Funding Period: 10/2020 – 9/2023 

To broaden the use of AI methods in medicine, networked, digital patient data is required, for example for use in disease diagnosis, personalized treatment, and faster drug discovery. Our project pAItient (AI innovation center with integrated, rights-protected environment for the development, testing, and clinical assessment of Al-based applications) establishes an innovation center for artificial intelligence at the University Hospital Heidelberg to provide a unified research infrastructure for the integration of AI solutions in healthcare. The goal is to automate the development of AI applications from the initial idea to their dissemination in everyday clinical practices. 

Using transfer learning methods, i.e., the transfer of learned knowledge to another areas, researchers at DFKI are studying automated diagnostic techniques with detection based on clinical text and image data. The project also looks at ways to integrate other AI methods into the infrastructure. Testing and validation are ongoing in two areas: First, the extraction and summarization of medically relevant data from unstructured texts, and second, the analysis of ultrasound images of the carotid artery regarding the risk of a heart attack. The focus is on continuous improvement of the model performance by verifying the results through the involvement of users’ corrections. For more details on a clinical information extraction task see also this entry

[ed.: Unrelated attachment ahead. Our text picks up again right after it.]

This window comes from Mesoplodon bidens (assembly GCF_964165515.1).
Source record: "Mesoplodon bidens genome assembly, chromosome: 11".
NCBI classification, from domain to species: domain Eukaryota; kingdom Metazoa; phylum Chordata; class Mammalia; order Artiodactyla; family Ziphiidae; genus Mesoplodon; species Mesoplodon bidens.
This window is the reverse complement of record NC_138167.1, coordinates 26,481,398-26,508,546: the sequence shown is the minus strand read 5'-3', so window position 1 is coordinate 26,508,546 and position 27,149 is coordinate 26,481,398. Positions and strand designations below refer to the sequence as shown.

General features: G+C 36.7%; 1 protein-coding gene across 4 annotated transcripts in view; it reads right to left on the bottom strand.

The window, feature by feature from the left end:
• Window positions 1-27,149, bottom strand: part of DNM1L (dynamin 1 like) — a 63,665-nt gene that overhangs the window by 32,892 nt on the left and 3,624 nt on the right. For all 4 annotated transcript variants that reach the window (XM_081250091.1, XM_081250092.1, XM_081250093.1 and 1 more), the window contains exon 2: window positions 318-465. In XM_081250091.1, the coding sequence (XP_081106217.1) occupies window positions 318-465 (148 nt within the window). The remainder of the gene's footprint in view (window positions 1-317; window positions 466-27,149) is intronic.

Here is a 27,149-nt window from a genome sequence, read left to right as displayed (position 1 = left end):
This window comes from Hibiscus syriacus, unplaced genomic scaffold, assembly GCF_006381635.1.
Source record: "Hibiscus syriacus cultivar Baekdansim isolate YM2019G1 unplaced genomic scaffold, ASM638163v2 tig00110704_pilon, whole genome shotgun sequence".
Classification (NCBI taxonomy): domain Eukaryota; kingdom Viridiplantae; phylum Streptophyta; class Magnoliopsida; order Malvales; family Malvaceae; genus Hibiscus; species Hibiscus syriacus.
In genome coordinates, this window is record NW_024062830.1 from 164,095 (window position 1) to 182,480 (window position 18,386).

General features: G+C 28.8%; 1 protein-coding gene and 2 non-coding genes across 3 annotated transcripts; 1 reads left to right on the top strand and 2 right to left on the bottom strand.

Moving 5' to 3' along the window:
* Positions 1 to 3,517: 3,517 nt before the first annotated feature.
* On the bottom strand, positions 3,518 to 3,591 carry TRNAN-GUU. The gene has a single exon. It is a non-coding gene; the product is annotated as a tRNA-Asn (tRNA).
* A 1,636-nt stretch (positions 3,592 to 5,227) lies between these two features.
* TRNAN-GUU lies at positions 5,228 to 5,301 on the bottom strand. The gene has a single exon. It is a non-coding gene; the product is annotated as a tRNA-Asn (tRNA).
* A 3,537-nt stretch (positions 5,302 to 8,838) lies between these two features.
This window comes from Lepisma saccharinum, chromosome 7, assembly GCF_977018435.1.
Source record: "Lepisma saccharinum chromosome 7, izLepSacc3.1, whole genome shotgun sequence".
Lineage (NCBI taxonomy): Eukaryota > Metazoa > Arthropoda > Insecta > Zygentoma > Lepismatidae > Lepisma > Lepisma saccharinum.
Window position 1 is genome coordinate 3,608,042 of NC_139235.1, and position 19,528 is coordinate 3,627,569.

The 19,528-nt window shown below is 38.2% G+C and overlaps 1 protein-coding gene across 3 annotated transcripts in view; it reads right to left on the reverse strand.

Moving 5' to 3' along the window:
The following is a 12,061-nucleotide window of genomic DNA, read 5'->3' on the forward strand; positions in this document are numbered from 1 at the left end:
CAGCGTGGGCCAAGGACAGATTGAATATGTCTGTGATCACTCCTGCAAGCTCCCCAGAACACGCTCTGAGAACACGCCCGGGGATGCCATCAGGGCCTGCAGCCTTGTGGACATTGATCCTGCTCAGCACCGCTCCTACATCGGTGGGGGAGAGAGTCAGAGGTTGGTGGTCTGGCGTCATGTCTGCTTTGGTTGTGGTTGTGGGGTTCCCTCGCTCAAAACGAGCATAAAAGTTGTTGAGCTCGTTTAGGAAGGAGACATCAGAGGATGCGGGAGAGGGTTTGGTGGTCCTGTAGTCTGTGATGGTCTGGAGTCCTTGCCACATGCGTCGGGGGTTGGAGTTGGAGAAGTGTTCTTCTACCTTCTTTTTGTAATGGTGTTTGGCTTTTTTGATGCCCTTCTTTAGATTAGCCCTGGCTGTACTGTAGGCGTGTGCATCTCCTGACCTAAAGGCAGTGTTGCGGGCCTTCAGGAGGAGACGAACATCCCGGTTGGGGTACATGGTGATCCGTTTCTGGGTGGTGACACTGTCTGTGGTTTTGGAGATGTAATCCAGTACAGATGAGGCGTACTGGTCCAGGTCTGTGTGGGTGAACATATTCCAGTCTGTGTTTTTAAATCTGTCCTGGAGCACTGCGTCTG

A sample use case  

A class of machine learning models that generate new data based on patterns observed in a training dataset in the field of natural language processing (NLP) is called a generative model. In this context, one application of the generative model within the framework of the pAItient project aims to produce concise summaries of radiology reports. Various techniques are being investigated to improve the accuracy and comprehensibility of the generated summaries. Comprehensibility is checked by contrasting the generated summary with the original content of medical texts by highlighting the relevant input data, which also serves the purpose of verification. While the summaries generated by generative models achieve high static accuracy, in some cases, they are hard to follow or are not easily understood. This makes them unsuitable for the intended audience. A review by medical professionals is intended to address this issue. More details on the evaluation results by professionals can be found here.

An example of an automated, comprehensible radiology report summary. During generation, the generative model extracts important segments (in green) from the original text (left) and inserts them into the summary (right)


Liang, Siting, et al. “Fine-tuning BERT models for summarizing German radiology findings.” Proceedings of the 4th Clinical Natural Language Processing Workshop. 2022. 

Liang, Siting, Mareike Hartmann, and Daniel Sonntag. “Cross-domain German Medical Named Entity Recognition using a Pre-Trained Language Model and Unified Medical Semantic Types.” Proceedings of the 5th Clinical Natural Language Processing Workshop. 2023. 

Weber, Tim Frederik, et al. “Improving radiologic communication in oncology: a single-centre experience with structured reporting for cancer patients.” Insights into Imaging 11 (2020): 1-11.  

Richter-Pechanski, Phillip, et al. “A distributable German clinical corpus containing cardiovascular clinical routine doctor’s letters.” Scientific Data 10.1 (2023): 207.